Russian general confirms Iran missile deal frozen

MOSCOW Wed Sep 22, 2010 4:50pm IST

Related Topics

MOSCOW (Reuters) - Russia will not deliver S-300 air-defence missiles to Iran, the armed forces chief of staff said on Wednesday, confirming a government decision to hold off on a deal that has deeply worried Washington and Israel.

General Nikolai Makarov said the delivery of the high-precision missiles would violate U.N. sanctions Moscow has supported, Russian news agencies reported.

"A decision was taken not to supply S-300s to Iran, they definitely fall under sanctions," Makarov was quoted as saying by state-run RIA.

The remarks were the first confirmation from a senior Russian official of Moscow's decision not to deliver the missiles, a sign of Russia's increasing willingness to join the West in putting pressure on Tehran over its nuclear programme.

French officials had said that Prime Minister Vladimir Putin told French President Nicolas Sarkozy in June that Moscow would freeze the missile deal. Before that, Russian officials had made conflicting statements about whether new sanctions against Iran would prevent the sale.

The S-300 is a mobile, long-range air defence system that can detect, track and destroy ballistic missiles, cruise missiles and low-flying aircraft.

Iran announced a deal to acquire S-300s from Russia in 2007, and Russia has used it as a lever in diplomacy with Tehran and the West.

The United States and Israel, Iran's foes and rivals for predominance in the Middle East, have opposed the sale because it could give Iran the means to withstand air strikes aimed at knocking out its nuclear sites.

Russia's ties with Israel and the United States have been warming and the Kremlin has expressed irritation with Tehran's defiance of efforts to rein in its nuclear program.

Russia angered Israel and caused U.S. concern by saying last week that it would go ahead with a $300 million sale of Yakhont anti-ship cruise missiles to Syria.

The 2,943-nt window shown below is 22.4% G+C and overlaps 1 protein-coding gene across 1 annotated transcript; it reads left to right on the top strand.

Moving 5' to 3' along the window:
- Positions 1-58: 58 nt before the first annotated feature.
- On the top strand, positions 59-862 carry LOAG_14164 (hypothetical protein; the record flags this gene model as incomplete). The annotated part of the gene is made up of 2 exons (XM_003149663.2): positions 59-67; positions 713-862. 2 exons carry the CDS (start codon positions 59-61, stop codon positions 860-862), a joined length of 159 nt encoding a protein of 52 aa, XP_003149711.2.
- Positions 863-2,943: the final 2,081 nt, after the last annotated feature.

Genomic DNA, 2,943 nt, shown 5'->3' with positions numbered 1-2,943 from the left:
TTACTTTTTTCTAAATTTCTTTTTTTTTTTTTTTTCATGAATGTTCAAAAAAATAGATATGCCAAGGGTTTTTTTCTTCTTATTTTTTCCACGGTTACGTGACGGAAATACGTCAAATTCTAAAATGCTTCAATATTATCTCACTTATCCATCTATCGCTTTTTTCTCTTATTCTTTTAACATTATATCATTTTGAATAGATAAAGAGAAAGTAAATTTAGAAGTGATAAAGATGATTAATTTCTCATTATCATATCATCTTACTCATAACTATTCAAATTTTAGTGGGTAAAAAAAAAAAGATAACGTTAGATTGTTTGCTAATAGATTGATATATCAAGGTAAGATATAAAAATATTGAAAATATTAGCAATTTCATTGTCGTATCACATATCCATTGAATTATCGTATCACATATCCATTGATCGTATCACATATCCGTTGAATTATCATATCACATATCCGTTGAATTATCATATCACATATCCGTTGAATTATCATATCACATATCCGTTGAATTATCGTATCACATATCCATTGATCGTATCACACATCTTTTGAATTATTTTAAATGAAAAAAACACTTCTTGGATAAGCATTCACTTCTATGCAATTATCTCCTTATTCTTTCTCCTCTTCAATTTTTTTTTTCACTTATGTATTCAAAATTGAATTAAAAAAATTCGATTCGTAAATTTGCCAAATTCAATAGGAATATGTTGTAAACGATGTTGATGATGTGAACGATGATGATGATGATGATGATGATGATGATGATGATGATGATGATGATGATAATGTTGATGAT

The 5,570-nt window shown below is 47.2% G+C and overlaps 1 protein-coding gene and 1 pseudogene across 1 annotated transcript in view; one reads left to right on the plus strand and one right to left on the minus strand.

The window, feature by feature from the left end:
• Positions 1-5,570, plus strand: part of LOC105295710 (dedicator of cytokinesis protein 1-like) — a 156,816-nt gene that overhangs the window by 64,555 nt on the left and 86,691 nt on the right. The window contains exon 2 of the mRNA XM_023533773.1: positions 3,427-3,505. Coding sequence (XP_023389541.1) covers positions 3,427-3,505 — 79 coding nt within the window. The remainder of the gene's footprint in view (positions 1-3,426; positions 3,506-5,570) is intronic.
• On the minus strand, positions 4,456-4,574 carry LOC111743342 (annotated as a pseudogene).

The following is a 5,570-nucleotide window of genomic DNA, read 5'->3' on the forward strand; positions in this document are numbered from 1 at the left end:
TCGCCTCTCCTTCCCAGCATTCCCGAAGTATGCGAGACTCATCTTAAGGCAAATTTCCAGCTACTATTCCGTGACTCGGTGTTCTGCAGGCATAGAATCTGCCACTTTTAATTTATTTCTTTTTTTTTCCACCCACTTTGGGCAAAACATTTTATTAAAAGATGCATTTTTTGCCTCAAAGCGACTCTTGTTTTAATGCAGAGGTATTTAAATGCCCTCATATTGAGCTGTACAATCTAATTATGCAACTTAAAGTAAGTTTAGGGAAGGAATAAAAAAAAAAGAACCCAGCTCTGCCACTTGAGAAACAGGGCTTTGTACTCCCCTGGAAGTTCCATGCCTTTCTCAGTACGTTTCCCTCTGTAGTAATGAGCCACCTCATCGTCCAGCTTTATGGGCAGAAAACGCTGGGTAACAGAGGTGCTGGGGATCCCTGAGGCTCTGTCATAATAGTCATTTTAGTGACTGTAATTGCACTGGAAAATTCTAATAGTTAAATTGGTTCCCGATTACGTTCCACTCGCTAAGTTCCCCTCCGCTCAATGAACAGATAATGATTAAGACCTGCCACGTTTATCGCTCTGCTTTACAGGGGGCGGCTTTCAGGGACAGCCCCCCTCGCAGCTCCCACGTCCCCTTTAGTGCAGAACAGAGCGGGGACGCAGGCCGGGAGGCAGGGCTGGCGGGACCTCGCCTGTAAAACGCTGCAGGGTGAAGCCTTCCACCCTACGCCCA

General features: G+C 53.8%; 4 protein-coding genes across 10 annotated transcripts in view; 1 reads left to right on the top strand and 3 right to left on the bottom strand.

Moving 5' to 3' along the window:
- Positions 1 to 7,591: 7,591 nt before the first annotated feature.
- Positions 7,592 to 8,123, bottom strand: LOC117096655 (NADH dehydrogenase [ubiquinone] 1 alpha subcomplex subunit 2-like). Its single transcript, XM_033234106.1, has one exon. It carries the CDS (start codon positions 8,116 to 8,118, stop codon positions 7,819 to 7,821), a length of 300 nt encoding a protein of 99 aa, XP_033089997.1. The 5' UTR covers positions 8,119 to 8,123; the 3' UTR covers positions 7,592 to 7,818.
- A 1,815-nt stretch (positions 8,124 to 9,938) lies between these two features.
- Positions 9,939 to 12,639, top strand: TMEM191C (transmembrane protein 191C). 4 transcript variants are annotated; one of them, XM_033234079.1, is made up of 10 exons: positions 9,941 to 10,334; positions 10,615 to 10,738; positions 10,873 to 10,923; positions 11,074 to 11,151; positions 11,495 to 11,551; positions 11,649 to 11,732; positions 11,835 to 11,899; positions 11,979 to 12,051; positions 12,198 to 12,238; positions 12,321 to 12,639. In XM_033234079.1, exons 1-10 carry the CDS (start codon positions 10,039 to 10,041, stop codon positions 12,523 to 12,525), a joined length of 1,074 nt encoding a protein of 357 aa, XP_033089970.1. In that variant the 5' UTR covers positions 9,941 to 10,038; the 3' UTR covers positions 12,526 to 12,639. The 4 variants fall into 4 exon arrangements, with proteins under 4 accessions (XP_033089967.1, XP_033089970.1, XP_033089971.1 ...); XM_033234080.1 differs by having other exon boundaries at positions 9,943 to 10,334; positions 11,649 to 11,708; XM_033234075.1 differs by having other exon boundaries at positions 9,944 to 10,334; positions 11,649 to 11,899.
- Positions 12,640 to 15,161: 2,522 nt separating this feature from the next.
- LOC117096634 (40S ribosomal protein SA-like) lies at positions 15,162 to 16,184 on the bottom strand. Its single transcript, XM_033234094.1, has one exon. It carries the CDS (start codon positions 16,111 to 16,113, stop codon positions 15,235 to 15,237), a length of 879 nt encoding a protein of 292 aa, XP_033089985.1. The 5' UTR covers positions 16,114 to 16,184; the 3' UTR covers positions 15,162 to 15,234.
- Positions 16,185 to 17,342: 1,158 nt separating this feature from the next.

Russian officials have rejected Israeli concerns that the missiles could fall into the hands of Hezbollah guerrillas in neighbouring Lebanon.

(Writing by Gleb Bryanski)

(For more news, visit Reuters India)

FILED UNDER:
Comments (0)
This discussion is now closed. We welcome comments on our articles for a limited period after their publication.

  • Most Popular
  • Most Shared

Reuters Showcase

Climate Watch

Climate Watch

Climate change to trigger longer, fiercer "megadroughts" - study.  Full Article 

Fighting Ebola

Fighting Ebola

WHO experts advise against travel or trade bans on Ebola-hit Africa.  Full Article 

New ISI Chief

New ISI Chief

Pakistan appoints ally of army chief to head intelligence agency.  Full Article 

Attack Anniversary

Attack Anniversary

Shots fired at Nairobi mall rattle Kenyans a year after Westgate.  Full Article 

Oil Detox

Oil Detox

Philanthropies, including Rockefellers, and investors pledge $50bln fossil fuel divestment.  Full Article 

Afghan Politics

Afghan Politics

Afghan president-elect promises unity after disputed vote.  Full Article 

Ukraine Fighting

Ukraine Fighting

Ukraine's military readies to pull back big guns after fall-off in separatist fire.  Full Article 

Demanding Democracy

Demanding Democracy

Thousands of Hong Kong students "grasp destiny" in demand for democracy.  Full Article 

Reuters India Mobile

Reuters India Mobile

Get the latest news on the go. Visit Reuters India on your mobile device.  Full Coverage